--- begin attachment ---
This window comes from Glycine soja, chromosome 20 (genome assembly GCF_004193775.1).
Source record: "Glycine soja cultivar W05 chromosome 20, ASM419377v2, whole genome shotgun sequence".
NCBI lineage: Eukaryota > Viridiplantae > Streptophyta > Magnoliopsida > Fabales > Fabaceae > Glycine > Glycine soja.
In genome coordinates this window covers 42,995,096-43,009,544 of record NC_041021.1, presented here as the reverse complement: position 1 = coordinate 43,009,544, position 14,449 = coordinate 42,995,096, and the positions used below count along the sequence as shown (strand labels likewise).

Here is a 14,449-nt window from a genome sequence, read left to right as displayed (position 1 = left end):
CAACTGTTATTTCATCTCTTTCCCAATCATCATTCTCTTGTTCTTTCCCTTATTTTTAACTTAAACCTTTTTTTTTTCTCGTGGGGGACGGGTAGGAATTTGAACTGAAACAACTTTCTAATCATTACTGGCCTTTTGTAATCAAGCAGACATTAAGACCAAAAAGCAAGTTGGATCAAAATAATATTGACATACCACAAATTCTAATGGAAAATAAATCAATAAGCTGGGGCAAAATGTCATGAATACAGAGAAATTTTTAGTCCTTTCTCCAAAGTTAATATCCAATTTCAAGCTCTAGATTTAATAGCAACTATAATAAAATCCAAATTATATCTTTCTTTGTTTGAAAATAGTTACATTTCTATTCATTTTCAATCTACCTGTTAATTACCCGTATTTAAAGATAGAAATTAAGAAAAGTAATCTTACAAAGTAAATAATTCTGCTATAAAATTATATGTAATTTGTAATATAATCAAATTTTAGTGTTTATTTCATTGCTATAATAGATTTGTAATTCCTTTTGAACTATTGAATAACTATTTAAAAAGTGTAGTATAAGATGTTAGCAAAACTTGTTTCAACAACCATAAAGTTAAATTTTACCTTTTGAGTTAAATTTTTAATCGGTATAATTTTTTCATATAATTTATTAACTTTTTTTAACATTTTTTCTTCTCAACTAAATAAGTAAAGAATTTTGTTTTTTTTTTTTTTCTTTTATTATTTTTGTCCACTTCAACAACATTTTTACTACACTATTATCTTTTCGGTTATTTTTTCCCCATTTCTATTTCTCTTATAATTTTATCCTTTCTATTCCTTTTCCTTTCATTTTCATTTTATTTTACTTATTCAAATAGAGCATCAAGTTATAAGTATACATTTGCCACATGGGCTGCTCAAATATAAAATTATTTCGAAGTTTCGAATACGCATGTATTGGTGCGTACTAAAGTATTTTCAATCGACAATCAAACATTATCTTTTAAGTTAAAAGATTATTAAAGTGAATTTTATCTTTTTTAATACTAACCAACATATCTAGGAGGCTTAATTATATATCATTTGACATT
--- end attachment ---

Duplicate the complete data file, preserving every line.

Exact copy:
This window comes from Glycine soja, chromosome 20 (genome assembly GCF_004193775.1).
Source record: "Glycine soja cultivar W05 chromosome 20, ASM419377v2, whole genome shotgun sequence".
NCBI lineage: Eukaryota > Viridiplantae > Streptophyta > Magnoliopsida > Fabales > Fabaceae > Glycine > Glycine soja.
In genome coordinates this window covers 42,995,096-43,009,544 of record NC_041021.1, presented here as the reverse complement: position 1 = coordinate 43,009,544, position 14,449 = coordinate 42,995,096, and the positions used below count along the sequence as shown (strand labels likewise).

Here is a 14,449-nt window from a genome sequence, read left to right as displayed (position 1 = left end):
CAACTGTTATTTCATCTCTTTCCCAATCATCATTCTCTTGTTCTTTCCCTTATTTTTAACTTAAACCTTTTTTTTTTCTCGTGGGGGACGGGTAGGAATTTGAACTGAAACAACTTTCTAATCATTACTGGCCTTTTGTAATCAAGCAGACATTAAGACCAAAAAGCAAGTTGGATCAAAATAATATTGACATACCACAAATTCTAATGGAAAATAAATCAATAAGCTGGGGCAAAATGTCATGAATACAGAGAAATTTTTAGTCCTTTCTCCAAAGTTAATATCCAATTTCAAGCTCTAGATTTAATAGCAACTATAATAAAATCCAAATTATATCTTTCTTTGTTTGAAAATAGTTACATTTCTATTCATTTTCAATCTACCTGTTAATTACCCGTATTTAAAGATAGAAATTAAGAAAAGTAATCTTACAAAGTAAATAATTCTGCTATAAAATTATATGTAATTTGTAATATAATCAAATTTTAGTGTTTATTTCATTGCTATAATAGATTTGTAATTCCTTTTGAACTATTGAATAACTATTTAAAAAGTGTAGTATAAGATGTTAGCAAAACTTGTTTCAACAACCATAAAGTTAAATTTTACCTTTTGAGTTAAATTTTTAATCGGTATAATTTTTTCATATAATTTATTAACTTTTTTTAACATTTTTTCTTCTCAACTAAATAAGTAAAGAATTTTGTTTTTTTTTTTTTTCTTTTATTATTTTTGTCCACTTCAACAACATTTTTACTACACTATTATCTTTTCGGTTATTTTTTCCCCATTTCTATTTCTCTTATAATTTTATCCTTTCTATTCCTTTTCCTTTCATTTTCATTTTATTTTACTTATTCAAATAGAGCATCAAGTTATAAGTATACATTTGCCACATGGGCTGCTCAAATATAAAATTATTTCGAAGTTTCGAATACGCATGTATTGGTGCGTACTAAAGTATTTTCAATCGACAATCAAACATTATCTTTTAAGTTAAAAGATTATTAAAGTGAATTTTATCTTTTTTAATACTAACCAACATATCTAGGAGGCTTAATTATATATCATTTGACATT